A day at the pool will be out of reach for some women this summer in the eastern French city of Grenoble, after the High Court upheld a ban on full-length swimsuits known as “”Burkinis‘In the public swimming pool.
Follows A series of protests by local Muslim womenThe city passed an order in May 2021 in Grenoble allowing swimmers to use swimwear in public pools.
But later that month, the city’s administrative tribunal overturned the decision – a ruling upheld on Tuesday by France’s highest administrative court.
In its ruling, the French Council of State called for the principles of religious neutrality, concluding that allowing “Burkini” would “undermine equal treatment of users, thus compromising the neutrality of public service.”
“Contrary to what the city of Grenoble claimed, the purpose of the city’s initial decision to authorize” Burkini “was to” satisfy the demands of a religious nature only, “the court said.
He also said that Grenoble’s decision would have allowed some bathers to violate “hygiene and safety rules”.
Religious neutrality is embedded in modern French administrative principles, promoted by the so-called “separatist law” passed by Emanuel Macron’s government last year.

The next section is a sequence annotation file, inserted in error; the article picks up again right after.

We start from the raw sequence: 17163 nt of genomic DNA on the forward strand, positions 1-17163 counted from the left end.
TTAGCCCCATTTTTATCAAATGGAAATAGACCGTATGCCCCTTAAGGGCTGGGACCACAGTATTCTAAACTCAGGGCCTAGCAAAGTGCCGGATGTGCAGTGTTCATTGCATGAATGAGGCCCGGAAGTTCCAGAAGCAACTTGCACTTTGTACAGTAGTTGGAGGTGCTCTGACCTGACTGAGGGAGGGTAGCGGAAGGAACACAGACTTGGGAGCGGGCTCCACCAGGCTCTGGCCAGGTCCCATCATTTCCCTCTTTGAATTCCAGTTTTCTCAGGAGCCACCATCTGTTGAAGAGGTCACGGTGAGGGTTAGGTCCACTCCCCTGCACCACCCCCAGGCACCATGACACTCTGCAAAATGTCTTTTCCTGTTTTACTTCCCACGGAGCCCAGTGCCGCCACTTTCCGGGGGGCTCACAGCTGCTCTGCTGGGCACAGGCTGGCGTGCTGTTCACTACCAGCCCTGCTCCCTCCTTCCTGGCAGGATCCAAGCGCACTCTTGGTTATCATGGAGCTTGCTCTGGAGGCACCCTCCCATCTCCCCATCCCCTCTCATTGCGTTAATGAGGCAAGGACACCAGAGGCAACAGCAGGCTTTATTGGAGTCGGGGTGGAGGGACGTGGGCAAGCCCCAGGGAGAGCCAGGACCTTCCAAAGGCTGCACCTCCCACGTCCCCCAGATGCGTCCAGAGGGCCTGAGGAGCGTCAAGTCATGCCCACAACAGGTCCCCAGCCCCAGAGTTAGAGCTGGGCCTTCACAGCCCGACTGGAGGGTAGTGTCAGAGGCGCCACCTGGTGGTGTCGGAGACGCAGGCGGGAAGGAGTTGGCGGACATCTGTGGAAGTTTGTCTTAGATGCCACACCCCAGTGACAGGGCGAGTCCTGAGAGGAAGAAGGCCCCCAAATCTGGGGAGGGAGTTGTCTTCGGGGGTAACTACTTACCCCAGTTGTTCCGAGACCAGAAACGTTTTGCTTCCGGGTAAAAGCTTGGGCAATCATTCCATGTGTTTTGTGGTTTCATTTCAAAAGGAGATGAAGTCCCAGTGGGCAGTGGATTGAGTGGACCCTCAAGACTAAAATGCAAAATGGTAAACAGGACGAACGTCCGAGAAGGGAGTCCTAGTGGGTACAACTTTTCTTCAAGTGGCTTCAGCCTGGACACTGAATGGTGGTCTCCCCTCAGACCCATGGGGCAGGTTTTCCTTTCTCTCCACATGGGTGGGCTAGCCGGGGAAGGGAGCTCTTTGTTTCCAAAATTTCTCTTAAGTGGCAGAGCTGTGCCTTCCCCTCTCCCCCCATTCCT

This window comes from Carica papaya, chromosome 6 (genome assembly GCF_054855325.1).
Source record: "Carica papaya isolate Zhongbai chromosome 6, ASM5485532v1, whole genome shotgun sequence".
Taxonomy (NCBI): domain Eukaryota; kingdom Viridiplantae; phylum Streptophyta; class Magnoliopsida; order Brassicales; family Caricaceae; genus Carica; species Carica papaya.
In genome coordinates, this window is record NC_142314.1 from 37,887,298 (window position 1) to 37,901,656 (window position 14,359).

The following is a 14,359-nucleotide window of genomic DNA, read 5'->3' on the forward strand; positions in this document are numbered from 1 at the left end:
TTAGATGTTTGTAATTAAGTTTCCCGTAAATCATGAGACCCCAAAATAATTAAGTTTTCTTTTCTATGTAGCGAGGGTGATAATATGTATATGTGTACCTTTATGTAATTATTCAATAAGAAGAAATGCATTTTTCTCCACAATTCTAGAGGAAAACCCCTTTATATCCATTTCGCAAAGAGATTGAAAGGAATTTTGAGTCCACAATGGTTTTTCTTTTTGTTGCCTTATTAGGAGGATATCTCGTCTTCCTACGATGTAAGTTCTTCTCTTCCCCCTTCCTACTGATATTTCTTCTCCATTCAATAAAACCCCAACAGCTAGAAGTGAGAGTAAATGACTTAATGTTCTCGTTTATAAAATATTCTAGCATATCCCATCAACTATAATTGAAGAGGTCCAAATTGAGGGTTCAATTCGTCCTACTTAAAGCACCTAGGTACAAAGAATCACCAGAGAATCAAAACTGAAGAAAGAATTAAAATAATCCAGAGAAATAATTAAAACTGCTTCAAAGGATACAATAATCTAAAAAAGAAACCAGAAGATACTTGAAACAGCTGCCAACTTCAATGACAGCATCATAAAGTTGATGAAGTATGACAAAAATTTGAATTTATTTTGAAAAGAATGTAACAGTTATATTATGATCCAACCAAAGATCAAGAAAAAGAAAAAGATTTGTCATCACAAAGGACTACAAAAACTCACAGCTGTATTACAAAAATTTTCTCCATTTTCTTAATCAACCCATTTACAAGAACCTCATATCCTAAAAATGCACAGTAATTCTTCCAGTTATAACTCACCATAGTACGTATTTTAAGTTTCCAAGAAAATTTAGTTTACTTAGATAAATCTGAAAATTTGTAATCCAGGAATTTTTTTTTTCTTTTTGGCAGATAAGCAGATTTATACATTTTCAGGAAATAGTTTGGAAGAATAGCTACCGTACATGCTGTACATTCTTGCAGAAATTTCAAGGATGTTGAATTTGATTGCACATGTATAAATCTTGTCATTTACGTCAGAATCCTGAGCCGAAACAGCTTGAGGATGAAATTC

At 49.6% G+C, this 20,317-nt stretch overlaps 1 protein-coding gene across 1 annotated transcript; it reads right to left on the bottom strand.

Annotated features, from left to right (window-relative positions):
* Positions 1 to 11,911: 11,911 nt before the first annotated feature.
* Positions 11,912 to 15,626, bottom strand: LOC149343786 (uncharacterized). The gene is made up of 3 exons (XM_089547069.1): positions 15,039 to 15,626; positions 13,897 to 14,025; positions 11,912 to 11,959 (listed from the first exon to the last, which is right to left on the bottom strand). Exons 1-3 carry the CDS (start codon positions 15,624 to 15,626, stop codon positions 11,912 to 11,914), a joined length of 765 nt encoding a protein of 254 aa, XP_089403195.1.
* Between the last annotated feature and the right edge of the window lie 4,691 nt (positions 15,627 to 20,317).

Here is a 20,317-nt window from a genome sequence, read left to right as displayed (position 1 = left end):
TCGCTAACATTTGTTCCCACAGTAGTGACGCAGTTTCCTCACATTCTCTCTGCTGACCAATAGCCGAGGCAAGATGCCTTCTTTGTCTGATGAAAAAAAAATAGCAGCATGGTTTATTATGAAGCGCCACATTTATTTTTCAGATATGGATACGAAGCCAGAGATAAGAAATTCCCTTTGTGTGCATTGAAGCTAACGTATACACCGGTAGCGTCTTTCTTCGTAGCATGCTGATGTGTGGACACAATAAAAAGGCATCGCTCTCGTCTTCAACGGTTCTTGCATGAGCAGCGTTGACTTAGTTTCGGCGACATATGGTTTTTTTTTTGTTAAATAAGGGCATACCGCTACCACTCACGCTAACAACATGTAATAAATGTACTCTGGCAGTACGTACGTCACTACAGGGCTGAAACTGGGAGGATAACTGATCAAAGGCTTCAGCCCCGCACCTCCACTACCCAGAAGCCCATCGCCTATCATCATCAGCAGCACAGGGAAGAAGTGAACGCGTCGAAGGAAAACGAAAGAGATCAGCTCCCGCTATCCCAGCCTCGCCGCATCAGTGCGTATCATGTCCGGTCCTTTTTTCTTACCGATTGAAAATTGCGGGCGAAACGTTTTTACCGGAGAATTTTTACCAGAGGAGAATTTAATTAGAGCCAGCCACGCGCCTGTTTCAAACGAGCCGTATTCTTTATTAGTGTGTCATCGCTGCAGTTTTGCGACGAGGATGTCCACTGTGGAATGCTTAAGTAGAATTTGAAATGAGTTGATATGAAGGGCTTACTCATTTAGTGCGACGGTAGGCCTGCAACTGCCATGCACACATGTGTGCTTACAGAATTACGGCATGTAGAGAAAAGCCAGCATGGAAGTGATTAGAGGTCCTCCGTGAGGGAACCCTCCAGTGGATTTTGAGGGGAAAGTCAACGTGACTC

The law, championed by right-wing Interior Minister Gerald Darmenin, explicitly prohibits acts aimed at “accepting sectarian demands with religious motives.”
Muslim women in France often have difficulty accessing public services due to strict restrictions on the display of religious beliefs – one reason why such restrictions have been criticized by rights advocates, including the United Nations Human Rights Committee.
French government in 2004 Restricted “Clear” religious symbols, including Muslim headscarves, Jewish schoolcaps, and large Christian crosses from French schools. The full-face veil, known as the niqab, is banned from public transport and in all French public spaces, including parks, streets and administrative buildings.